Neutra: Articles and Letters
Smart Growth in Glendale, CA
The following is the text used by Elaine Wilkerson, Planning Director of Glendale in her introduction of Dion as panelist in a Public Forum held in Glendale, CA at the 421 Oak St. Fire station on October 28, 2004. The Forum was entitled “Smart Growth in Glendale”. Beside Elaine, there were present the Mayor of Burbank and several members of the planning team of the City of Glendale. Each panelist was to speak for 10 minutes, have a general discussion and allow time for Questions from the audience.
Dion Neutra Intro
Dion Neutra, architect, son and partner of Richard Neutra, began his training at the age of 11 in his father’s office. After extensive exposure to projects during his childhood, he graduated cum laude from USC, attending the Swiss Federal Institute of Technology architecture program in Zurich during his junior year. Upon graduation, he went to work full time for and with his father, becoming vice-president of the company in 1965, and assuming the presidency in 1970, when Richard Neutra died.
After over a quarter century of personal collaboration and first-hand involvement with most of the firm’s projects created from the 1940s on, Dion Neutra continues the Neutra Practice into the 21st Century. The firm celebrated its 75th year in practice in 2001.
The Neutras sounded the environmental alarm in the 1950s many years before ecology, green architecture and sustainable design became buzz words. As far back as he can remember, Dion’s father was warning that "today's man-made environment has become an irritating, increasing threat to the vitality and soundness of mind and body."
Mr. Neutra’s firm designs new projects and consults on restoration, preservation and conservation, not only of Neutra projects, but all projects of value to our community. His firm’s mission includes conforming to LEEDS standards for sustainability, recyclability as well as energy efficiency.
Acting as Executive Consultant to the Board of the Neutra Institute for Survival Through Design, Mr. Neutra continues to develop projects and programs for this 501 (c3) nonprofit corporation as well. His program of Conservation Easements to preserve the recent past is an on-going effort to craft a preservation program accessible to a broader public.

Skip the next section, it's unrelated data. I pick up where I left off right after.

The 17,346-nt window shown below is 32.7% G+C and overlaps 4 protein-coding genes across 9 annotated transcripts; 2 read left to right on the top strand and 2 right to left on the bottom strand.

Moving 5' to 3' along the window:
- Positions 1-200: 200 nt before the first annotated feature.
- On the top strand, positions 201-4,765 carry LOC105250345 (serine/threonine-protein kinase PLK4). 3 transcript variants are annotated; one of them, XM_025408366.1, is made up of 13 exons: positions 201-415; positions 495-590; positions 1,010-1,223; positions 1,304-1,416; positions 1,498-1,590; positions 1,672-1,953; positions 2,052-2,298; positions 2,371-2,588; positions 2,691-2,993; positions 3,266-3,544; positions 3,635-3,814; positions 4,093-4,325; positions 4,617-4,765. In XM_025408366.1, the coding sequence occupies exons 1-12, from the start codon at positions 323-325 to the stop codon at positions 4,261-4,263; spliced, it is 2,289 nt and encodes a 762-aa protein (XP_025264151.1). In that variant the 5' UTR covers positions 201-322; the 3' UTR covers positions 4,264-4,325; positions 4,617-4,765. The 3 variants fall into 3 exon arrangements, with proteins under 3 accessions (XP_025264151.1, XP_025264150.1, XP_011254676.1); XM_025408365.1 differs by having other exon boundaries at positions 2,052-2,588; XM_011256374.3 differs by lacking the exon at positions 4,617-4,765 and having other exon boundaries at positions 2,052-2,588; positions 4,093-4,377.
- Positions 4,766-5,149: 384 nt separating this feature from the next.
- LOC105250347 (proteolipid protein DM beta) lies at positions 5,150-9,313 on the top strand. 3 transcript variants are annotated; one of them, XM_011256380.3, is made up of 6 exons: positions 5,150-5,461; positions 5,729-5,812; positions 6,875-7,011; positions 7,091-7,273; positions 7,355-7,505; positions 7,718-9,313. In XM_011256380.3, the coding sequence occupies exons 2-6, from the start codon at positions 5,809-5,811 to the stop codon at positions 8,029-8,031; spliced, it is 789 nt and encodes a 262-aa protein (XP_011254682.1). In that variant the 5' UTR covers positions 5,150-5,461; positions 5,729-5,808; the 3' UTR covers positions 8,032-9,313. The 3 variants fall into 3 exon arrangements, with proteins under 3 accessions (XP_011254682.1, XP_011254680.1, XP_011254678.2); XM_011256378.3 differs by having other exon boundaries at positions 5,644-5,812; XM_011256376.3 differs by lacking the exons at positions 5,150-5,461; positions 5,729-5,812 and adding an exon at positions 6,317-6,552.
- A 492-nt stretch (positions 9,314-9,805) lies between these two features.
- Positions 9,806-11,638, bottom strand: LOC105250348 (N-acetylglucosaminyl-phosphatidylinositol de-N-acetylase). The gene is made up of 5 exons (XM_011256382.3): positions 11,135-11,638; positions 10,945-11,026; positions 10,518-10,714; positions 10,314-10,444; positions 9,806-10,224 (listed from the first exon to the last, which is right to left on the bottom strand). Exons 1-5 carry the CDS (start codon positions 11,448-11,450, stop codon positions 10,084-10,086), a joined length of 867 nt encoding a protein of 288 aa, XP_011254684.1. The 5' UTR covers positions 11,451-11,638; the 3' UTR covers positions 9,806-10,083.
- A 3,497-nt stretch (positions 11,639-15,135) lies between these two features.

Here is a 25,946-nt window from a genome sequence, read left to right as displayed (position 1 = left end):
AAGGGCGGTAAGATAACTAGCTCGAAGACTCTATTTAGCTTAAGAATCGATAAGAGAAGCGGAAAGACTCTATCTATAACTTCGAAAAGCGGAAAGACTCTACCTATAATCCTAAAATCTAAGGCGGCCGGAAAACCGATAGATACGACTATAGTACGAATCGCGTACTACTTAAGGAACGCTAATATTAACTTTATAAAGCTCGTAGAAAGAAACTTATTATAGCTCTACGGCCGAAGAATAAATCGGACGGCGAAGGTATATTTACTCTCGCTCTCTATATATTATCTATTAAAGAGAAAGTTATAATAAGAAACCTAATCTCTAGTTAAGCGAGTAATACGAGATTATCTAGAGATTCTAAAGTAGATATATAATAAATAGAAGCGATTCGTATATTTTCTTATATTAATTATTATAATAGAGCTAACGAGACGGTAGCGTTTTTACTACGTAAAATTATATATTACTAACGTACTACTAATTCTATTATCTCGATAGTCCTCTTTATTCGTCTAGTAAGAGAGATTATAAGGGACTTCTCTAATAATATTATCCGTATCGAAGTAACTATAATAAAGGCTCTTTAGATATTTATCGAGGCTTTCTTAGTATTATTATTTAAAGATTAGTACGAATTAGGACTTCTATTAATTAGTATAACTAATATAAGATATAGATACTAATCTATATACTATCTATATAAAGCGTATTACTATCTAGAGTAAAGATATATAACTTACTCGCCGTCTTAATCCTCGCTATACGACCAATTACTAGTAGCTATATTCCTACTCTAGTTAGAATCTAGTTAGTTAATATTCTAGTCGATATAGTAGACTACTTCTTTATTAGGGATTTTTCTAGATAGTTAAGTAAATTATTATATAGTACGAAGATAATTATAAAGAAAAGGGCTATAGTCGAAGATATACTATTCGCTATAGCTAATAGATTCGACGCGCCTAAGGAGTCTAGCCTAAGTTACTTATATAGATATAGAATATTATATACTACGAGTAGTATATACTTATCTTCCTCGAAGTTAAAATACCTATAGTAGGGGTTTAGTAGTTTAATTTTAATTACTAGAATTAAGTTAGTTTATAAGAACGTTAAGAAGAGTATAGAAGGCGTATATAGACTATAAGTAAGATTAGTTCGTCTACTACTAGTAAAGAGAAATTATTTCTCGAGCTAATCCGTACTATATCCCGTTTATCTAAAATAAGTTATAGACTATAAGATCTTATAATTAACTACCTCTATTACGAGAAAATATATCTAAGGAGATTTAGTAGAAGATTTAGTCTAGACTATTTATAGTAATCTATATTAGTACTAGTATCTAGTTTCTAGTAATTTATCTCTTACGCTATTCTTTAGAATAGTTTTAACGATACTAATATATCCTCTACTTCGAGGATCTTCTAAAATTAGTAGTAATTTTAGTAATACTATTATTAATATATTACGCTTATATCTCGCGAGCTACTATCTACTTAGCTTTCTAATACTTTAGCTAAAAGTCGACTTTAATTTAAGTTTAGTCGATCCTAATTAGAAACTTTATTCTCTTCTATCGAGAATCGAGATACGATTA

The following are the remarks made by Dion in introducing the rest of the panel presentations:
The Neutra firm celebrates 78 years in practice this year. The firm was founded in LA by my father Richard Neutra in 1926, the year I was born, so it’s easy to keep track of. This year, coincidentally marks the 50th anniversary of the publication of Survival Through Design, the seminal book written by my dad in which he foretells the end of the planet unless we PLAN FOR OUR SURVIVAL!
In this book he points out that of all extant species only MAN has that unique brain physiology that would permit him to actually plan for the future and for his survival. Are we up for the challenge, was his premise at that time in 1954. I have several copies of this book with me, that I’d be willing to sign later; they are out of print and a bargain at $25. Everyone in planning should have this book in their library.
The original hard cover version, which was published by Oxford University Press, came out without pictures in ’54. I believe the edition was in the range of 4000 copies. Libraries bought it, and a soft cover edition with an added picture section came out in 1969. I was told that entire edition of 5000 copies was bought up by the US Army, mistaking it as a ‘Survival Manual’! No one knows what happened to those books; they have not surfaced, to my knowledge. What warehouse somewhere houses all these books?
Suffice it to say, a second soft cover edition of another 5000 copies came out immediately thereafter, and my dad dedicated one of them to me in which he wrote: ‘SURVIVAL THROUGH DESIGN’ We believe in it both. My deep love and trust in my son, Dion – may he win them from ever more human beings for mutual happiness” RJN Xmas 1969. Four months later, he was gone. I’ve been carrying on the firm ever since.
In 1983, the Museum of Modern Art opened a retrospective exhibition of the work of our firm of the 50 years since their momentous show of 1932, which was the first time a west coast architect’s work had been featured. They announced that this show would travel, and appear the next year at UCLA, concurrently with the Olympics which would again appear here after its initial run in 1932.
I decided to curate a companion piece to supplement what they were doing. I called it ‘The architecture of Richard and Dion Neutra – The View from Inside’. My show opened at the Pacific Design Center in the spring of ’84 and could be seen together with the MOMA show which was at UCLA. To commemorate the occasion, I re –issued STD, which by then had long been out of print. I called it the “30th anniversary edition”, and wrote a new introduction for it.